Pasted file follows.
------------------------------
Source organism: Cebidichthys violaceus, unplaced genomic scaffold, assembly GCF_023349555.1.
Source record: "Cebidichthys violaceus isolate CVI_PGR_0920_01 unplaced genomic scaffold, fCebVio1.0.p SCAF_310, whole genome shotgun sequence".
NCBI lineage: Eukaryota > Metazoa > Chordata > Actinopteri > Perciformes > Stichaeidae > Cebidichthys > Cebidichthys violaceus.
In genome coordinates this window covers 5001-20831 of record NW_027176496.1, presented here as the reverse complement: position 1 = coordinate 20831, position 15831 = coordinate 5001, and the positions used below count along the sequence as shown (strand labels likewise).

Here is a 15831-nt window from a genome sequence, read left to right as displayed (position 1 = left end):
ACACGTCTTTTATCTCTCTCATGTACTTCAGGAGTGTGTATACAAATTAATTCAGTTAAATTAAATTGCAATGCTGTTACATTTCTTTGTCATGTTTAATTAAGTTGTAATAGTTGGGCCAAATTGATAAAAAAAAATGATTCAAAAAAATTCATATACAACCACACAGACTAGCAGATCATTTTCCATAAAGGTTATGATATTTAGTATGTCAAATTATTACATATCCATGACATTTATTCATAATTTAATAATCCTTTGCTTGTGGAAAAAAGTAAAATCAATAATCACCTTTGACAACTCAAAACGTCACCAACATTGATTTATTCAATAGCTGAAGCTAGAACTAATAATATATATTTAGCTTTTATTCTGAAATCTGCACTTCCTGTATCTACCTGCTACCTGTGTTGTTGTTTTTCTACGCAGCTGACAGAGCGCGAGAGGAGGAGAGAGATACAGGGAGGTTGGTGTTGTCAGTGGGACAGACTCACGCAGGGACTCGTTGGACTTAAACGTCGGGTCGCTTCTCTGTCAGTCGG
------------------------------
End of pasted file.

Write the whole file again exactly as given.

Source organism: Cebidichthys violaceus, unplaced genomic scaffold, assembly GCF_023349555.1.
Source record: "Cebidichthys violaceus isolate CVI_PGR_0920_01 unplaced genomic scaffold, fCebVio1.0.p SCAF_310, whole genome shotgun sequence".
NCBI lineage: Eukaryota > Metazoa > Chordata > Actinopteri > Perciformes > Stichaeidae > Cebidichthys > Cebidichthys violaceus.
In genome coordinates this window covers 5001-20831 of record NW_027176496.1, presented here as the reverse complement: position 1 = coordinate 20831, position 15831 = coordinate 5001, and the positions used below count along the sequence as shown (strand labels likewise).

Here is a 15831-nt window from a genome sequence, read left to right as displayed (position 1 = left end):
ACACGTCTTTTATCTCTCTCATGTACTTCAGGAGTGTGTATACAAATTAATTCAGTTAAATTAAATTGCAATGCTGTTACATTTCTTTGTCATGTTTAATTAAGTTGTAATAGTTGGGCCAAATTGATAAAAAAAAATGATTCAAAAAAATTCATATACAACCACACAGACTAGCAGATCATTTTCCATAAAGGTTATGATATTTAGTATGTCAAATTATTACATATCCATGACATTTATTCATAATTTAATAATCCTTTGCTTGTGGAAAAAAGTAAAATCAATAATCACCTTTGACAACTCAAAACGTCACCAACATTGATTTATTCAATAGCTGAAGCTAGAACTAATAATATATATTTAGCTTTTATTCTGAAATCTGCACTTCCTGTATCTACCTGCTACCTGTGTTGTTGTTTTTCTACGCAGCTGACAGAGCGCGAGAGGAGGAGAGAGATACAGGGAGGTTGGTGTTGTCAGTGGGACAGACTCACGCAGGGACTCGTTGGACTTAAACGTCGGGTCGCTTCTCTGTCAGTCGG